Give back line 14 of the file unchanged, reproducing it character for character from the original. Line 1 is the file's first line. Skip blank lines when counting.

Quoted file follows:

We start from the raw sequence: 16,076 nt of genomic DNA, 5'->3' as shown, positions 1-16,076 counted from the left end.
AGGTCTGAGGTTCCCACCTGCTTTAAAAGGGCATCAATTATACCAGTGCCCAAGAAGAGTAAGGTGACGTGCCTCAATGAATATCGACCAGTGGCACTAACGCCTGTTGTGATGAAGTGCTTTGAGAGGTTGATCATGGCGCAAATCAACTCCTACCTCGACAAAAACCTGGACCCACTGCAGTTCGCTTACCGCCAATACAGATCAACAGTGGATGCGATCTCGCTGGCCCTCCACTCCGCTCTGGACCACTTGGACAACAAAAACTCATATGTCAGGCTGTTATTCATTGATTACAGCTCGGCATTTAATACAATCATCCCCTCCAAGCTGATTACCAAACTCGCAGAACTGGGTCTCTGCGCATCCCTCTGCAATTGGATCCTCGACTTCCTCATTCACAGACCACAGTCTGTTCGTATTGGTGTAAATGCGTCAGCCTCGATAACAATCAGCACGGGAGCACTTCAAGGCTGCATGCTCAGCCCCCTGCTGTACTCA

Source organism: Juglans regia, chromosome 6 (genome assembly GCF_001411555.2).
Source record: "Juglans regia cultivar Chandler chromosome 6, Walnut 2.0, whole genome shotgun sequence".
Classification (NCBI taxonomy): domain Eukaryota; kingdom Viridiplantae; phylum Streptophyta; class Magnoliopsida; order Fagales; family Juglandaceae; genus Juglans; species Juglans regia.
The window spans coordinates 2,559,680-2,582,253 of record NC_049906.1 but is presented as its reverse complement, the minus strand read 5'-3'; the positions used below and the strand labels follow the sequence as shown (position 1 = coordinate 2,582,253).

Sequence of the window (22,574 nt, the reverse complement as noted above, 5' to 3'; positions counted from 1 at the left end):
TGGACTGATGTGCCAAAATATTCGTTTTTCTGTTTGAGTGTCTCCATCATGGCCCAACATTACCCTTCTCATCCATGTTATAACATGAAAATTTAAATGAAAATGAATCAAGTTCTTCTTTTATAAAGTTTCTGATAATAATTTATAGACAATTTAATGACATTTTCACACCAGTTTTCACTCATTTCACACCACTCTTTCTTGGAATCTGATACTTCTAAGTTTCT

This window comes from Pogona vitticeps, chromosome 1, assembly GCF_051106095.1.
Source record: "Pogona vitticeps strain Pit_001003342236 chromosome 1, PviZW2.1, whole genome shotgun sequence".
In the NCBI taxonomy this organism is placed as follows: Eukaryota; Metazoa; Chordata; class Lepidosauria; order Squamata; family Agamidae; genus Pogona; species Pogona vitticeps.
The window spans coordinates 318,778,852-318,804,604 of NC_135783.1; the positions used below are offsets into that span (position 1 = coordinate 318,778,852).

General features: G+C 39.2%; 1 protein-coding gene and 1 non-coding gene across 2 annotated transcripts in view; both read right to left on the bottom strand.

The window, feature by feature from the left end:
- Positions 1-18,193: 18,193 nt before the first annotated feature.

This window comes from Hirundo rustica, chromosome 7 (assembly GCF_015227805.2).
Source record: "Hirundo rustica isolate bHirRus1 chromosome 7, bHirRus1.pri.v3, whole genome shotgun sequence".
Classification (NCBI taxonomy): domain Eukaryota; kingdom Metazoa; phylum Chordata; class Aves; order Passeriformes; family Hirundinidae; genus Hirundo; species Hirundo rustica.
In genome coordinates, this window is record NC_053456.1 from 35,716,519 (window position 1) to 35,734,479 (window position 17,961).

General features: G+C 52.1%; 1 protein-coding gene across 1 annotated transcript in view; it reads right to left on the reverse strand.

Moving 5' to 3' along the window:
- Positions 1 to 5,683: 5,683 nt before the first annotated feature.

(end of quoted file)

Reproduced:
The window, feature by feature from the left end: